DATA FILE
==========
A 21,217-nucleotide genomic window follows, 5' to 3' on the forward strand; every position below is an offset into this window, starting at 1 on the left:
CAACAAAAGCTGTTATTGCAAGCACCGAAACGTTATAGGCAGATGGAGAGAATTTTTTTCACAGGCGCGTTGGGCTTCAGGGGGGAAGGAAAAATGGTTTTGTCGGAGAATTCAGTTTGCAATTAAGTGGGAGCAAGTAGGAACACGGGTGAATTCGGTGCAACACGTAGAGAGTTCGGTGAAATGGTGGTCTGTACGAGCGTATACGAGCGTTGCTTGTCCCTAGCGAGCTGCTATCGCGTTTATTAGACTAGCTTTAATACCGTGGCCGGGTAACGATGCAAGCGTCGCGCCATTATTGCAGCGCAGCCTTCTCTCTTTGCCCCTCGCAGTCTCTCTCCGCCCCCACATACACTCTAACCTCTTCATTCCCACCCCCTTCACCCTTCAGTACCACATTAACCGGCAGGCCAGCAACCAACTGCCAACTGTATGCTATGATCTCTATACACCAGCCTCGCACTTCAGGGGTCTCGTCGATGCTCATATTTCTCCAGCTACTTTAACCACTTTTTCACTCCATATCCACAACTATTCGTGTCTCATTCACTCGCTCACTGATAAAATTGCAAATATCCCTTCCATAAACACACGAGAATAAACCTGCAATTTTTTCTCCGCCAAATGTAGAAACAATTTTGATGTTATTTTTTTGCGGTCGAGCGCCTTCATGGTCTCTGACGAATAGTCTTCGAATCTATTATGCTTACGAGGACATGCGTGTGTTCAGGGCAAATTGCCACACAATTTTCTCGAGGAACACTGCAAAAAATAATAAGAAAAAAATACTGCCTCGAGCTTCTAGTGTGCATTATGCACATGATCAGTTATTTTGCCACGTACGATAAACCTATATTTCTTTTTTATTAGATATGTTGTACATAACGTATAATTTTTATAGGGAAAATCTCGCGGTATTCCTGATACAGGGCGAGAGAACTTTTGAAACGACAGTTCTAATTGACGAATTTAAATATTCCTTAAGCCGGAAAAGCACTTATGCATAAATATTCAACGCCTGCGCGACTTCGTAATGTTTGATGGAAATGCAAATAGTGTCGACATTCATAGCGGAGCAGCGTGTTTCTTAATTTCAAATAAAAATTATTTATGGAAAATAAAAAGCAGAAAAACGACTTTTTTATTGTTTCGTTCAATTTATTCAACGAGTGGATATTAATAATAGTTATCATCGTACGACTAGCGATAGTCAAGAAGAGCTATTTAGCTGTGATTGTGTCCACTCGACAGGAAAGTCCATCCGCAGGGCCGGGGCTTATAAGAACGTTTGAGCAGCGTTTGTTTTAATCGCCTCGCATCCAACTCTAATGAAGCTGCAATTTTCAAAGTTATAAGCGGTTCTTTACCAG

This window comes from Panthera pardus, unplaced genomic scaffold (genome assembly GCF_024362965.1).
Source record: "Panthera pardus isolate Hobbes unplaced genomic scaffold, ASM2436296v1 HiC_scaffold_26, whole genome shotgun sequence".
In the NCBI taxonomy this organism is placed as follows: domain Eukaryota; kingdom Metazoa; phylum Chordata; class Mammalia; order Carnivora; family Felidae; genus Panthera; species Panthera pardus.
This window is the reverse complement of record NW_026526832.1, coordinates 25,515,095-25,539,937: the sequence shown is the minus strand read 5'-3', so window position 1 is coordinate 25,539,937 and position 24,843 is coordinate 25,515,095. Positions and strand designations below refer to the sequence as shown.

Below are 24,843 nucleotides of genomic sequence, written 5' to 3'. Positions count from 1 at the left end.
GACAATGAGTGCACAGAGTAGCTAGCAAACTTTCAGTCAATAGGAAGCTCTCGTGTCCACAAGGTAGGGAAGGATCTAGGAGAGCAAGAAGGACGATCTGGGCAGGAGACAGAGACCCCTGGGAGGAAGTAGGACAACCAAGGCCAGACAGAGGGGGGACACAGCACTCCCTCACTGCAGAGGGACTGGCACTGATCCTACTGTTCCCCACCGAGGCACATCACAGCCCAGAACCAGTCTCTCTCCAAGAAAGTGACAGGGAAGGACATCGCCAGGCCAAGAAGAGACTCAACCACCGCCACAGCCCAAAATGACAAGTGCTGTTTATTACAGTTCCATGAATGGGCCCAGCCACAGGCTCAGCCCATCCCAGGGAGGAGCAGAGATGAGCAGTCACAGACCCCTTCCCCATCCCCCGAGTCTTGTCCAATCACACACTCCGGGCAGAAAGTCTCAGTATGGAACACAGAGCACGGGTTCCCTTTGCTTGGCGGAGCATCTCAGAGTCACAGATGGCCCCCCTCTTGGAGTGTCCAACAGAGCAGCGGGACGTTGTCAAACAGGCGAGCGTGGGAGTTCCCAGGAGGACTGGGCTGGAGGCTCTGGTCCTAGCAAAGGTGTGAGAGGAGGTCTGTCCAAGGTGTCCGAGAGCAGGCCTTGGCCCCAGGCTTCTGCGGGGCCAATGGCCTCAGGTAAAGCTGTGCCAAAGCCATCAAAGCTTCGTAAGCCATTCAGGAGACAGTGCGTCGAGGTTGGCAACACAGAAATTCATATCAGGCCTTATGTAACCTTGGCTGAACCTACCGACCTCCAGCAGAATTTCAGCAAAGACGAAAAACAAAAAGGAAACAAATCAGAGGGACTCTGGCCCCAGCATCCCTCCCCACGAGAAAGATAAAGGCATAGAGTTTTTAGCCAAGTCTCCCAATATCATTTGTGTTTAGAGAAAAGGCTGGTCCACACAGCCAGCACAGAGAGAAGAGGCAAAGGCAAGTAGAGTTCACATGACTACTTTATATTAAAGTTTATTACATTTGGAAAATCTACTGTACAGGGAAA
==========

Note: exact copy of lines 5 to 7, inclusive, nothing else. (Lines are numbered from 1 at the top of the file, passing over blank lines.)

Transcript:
In the NCBI taxonomy this organism is placed as follows: domain Eukaryota; kingdom Metazoa; phylum Chordata; class Mammalia; order Carnivora; family Felidae; genus Panthera; species Panthera pardus.
This window is the reverse complement of record NW_026526832.1, coordinates 25,515,095-25,539,937: the sequence shown is the minus strand read 5'-3', so window position 1 is coordinate 25,539,937 and position 24,843 is coordinate 25,515,095. Positions and strand designations below refer to the sequence as shown.

Below are 24,843 nucleotides of genomic sequence, written 5' to 3'. Positions count from 1 at the left end.